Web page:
Who should consider fertility preservation? More people than you may realise.-image

Who should consider fertility preservation? More people than you may realise.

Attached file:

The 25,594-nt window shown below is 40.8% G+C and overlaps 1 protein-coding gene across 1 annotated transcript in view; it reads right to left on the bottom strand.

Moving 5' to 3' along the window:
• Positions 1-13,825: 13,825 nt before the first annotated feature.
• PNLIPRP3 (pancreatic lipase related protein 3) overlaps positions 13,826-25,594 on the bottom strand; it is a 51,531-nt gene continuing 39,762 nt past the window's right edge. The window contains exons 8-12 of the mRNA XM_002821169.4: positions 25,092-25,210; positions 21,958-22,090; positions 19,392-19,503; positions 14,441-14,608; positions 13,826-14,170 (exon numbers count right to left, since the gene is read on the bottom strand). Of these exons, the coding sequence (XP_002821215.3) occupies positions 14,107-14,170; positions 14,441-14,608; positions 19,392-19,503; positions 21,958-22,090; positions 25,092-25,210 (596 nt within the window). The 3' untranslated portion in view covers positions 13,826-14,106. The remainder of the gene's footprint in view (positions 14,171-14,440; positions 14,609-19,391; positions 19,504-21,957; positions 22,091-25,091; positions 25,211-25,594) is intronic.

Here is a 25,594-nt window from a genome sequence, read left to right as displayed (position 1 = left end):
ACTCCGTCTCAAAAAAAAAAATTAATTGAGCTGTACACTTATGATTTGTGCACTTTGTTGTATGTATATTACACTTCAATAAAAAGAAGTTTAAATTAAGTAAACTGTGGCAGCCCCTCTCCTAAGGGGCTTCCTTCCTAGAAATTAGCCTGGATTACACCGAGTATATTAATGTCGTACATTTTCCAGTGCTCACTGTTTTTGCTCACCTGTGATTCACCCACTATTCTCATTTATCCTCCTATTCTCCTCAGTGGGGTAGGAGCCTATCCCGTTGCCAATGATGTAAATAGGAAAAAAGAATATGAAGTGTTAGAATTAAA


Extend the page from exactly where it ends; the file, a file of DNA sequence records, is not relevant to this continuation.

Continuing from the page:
We created Hertility to give women a way to proactively track their fertility, but the last thing we want to do is panic people who aren’t in a position to have babies just yet or scaremonger people into starting a family when they’re not ready. Cue: fertility preservation, as explained by our trusted partner clinic, The Evewell.  Quick Facts: Fertility preservation is not just for single women; it’s relevant to anyone who is not yet ready to start a family regardless of their relationship status. You can freeze eggs, or embryos (fertilised eggs) with either a partner or donor sperm. Fertility preservation is also a form of ‘Strategic family planning’, a way to work towards building the family you want before you get pregnant with your first child. Fertility preservation: the difference between freezing eggs vs. embryos Let’s talk about something very topical right now: fertility preservation. You’ve probably heard about it in the context of egg freezing, almost always in relation to single women, but in reality, it’s something that may be relevant to many more of us than we think.   Emma Whitney, Director of Embryology and Genetics at The Evewell in London (and @emmatheembryologist on Instagram), is passionate about helping people understand the available steps they can take today, so they can have options to build and complete their family in the future. In this article, she will take you through some of the science as well as the groups of people who are or should be thinking about fertility preservation. To speak to a member of our nursing team about The Evewell Clinic and how to access services contact  Our team will be able to book in your appointment and provide insights into pricing and next steps. The Evewell Clinic, West London  Firstly, what is fertility preservation? Fertility preservation is when we collect eggs and then we can either freeze them at this point (the well-documented egg freezing option) or create embryos by fertilising them with either partner or donor sperm and freeze those instead. We work with patients to help them make the best choice for them. Talking about freezing eggs or embryos is something I speak to patients about every single day and we can help patients decide which option is best for them depending on their family goals. What is so frustrating is that many people have not considered fertility preservation because they didn’t understand it related to them or could have supported them in creating their future family. So could fertility preservation be relevant to you?  I’m in a committed relationship but we’re not ready to start a family yet… I see it all the time, for people in their 30s, the pressure to settle down and start a family can intensify, particularly if they’re in long-term relationships. But for some people now is just not the right time. It may be career commitments, financial concerns or simply still having things on the “list” they want to do or achieve before they become parents. What’s interesting is that people in committed relationships may just feel fertility preservation isn’t relevant to them because it’s all about egg freezing for single women. By explaining that it’s not just eggs that can be frozen, but embryos too, it’s a bit of a lightbulb moment as they realise this is quite literally, a way to press pause and start a family when they’re ready. And for those of you thinking: I’m not sure I want to freeze embryos with the person I’m with right now, you can freeze both eggs and embryos, giving yourself even more options for who you want to start a family with. We’ve been trying to conceive but it’s harder than we thought… When people are trying to have a baby, the focus understandably is getting pregnant as quickly as possible, and little thought is given to what will happen when you want to have baby two and beyond. As more people are starting their family later in life, it can be harder than they thought. Some find it takes more time or they need medical support. What’s frustrating is that we often see patients in The Evewell who are now two to three years older than they were when they had their first baby and now it’s considerably harder to achieve a second pregnancy. If I know people want more than one child, I always talk to them about ‘strategic family planning’; making sure we aren’t just focused on baby number one, but how we can help them plan for the family they dreamed of. This is when embryo freezing – before the first pregnancy – can be a really useful option. We call it ‘strategic family planning’ because it’s a strategic approach that really can make the difference between needing more invasive, exhaustive and expensive treatments later down the line, when you’re – inevitably – a couple of years older, with older eggs (and with a toddler running around!) I’m single and I may want a family in the future…. Single people in their 20s and  30s are understandably confused and feeling overwhelmed. On the one hand, they understand the harsh fact that females are born with all the eggs they’re ever going to have, and, as much as science and technology have improved almost all areas of our lives, we haven’t been able to stop a female from losing her eggs, or those eggs ageing. But they’re also being bombarded by press articles telling them that egg freezing is not the solution. Just this month, Tory MP mother of three Miriam Cates told women they should not consider egg freezing and that if they wanted to be parents, to have babies “sooner rather than later”. It’s this kind of attitude that is really distressing. I see this all the time in the clinic because women who haven’t met their life partner and who don’t want to parent alone, feel like they’re left with no choice and they may […]